Brian Roberts says he's making progress
Brian Roberts still isn't ready to give a timetable for his return to the Orioles' lineup, but the veteran second baseman feels like he is making legitimate progress for the first time since starting to experience concussion symptoms May 16.
Roberts, who will be out at least through the All-Star break, said in a phone interview that his past couple of workouts have gone well and he’s starting to increase the intensity of his conditioning program each day.
“I’m feeling pretty good. I’m definitely getting better, and that’s certainly been encouraging,” Roberts, whose recent daily conditioning routine has included jogging and playing catch at the Orioles’ minor league complex in Sarasota, Fla., said Sunday night. “We’re still trying to get over the hurdles. Each day, you have to go through something new. It seems like we’re starting to make more significant progress and take more strides recently.”
Roberts, who still hasn’t been cleared to begin extensive baseball activities, said that up until the past few days, he was still experiencing dizziness and headaches after working out. However, some of those symptoms have started to subside.
“We’ll see how it goes as we ramp up the intensity,” said Roberts, who also had wisdom teeth removed Friday, a follow-up to the root canal he had while the team was in Kansas City, Mo., in early May. “You have to see where you are as you begin to progress through the activity. It’s just kind of overcoming those hurdles, and you don’t know until you get over them. I haven’t overcome all of them, but we’re getting there.”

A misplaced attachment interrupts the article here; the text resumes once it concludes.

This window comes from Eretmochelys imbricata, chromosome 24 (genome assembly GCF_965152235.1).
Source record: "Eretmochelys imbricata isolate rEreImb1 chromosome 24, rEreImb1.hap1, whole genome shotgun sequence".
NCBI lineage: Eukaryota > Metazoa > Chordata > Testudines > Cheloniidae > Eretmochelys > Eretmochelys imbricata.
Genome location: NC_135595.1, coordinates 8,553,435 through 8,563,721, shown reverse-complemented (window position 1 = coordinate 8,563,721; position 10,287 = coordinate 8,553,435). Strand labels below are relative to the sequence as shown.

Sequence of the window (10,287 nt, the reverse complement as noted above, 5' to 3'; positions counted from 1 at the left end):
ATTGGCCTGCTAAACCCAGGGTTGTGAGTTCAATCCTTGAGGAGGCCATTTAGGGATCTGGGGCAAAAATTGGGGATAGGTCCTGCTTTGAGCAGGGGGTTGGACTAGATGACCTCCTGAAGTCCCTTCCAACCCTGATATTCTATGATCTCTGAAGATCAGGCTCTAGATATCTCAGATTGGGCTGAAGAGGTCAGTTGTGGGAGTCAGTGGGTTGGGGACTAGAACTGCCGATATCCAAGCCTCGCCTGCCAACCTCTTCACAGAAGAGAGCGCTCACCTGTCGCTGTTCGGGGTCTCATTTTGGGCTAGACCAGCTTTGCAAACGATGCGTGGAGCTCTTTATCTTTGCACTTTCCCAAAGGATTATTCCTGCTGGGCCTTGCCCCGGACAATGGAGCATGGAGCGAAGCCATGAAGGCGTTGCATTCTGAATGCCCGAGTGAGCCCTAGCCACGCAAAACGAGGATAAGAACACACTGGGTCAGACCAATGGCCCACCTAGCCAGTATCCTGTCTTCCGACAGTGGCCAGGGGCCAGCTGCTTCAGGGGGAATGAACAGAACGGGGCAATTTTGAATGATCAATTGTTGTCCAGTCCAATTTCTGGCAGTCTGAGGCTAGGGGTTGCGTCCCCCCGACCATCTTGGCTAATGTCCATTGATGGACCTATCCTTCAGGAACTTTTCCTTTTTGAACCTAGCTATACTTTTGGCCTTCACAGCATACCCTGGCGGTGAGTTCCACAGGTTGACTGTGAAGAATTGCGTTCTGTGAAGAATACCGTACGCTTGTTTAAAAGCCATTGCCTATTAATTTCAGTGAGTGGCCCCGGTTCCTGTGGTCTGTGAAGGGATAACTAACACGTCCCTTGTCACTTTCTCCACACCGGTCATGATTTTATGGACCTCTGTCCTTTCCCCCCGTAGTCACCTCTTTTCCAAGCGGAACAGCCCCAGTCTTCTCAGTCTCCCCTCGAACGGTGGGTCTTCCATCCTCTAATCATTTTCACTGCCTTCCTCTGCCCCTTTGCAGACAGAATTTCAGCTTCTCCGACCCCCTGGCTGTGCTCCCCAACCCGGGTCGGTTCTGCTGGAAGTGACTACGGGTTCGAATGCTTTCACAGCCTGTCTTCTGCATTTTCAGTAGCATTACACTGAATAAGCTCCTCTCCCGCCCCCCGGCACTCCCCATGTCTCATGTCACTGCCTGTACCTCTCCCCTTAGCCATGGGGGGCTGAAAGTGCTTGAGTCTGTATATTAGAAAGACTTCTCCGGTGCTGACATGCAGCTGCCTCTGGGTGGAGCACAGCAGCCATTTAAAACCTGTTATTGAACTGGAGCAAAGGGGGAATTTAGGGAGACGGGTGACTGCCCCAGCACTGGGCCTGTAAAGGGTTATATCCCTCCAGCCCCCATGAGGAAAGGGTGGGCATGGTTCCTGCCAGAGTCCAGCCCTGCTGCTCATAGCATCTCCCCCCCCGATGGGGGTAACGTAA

The 33-year-old has played in just 39 of the Orioles’ 75 games this season after being limited to 59 games last year because of a herniated disk in his back and a late-season concussion. He experienced that concussion Sept. 27, when he hit himself over the helmet after striking out against the Tampa Bay Rays.
His latest concussion was sustained May 16, when he made a headfirst slide into first base to beat out a leadoff infield single against the Boston Red Sox.
Roberts has already made three visits to Pittsburgh-based Dr. Michael Collins, a concussion specialist whom the second baseman speaks to daily. His next visit to Collins is scheduled for late next week. Roberts isn’t sure whether he’ll get the full clearance then to begin baseball activities because that will depend on how he responds to workouts over the next week and a half.
“That’s kind of been the way it’s gone for me. When you do too much, you have the symptoms,” Roberts said. “You get the tiredness, the dizziness, the headaches, all of that stuff. But this is probably one of the first bright spots in the last five weeks for me. There have been some dark spots through it. It’s been good to finally see some light, hopefully, and be able to feel like I’m going to make some progress here real soon.”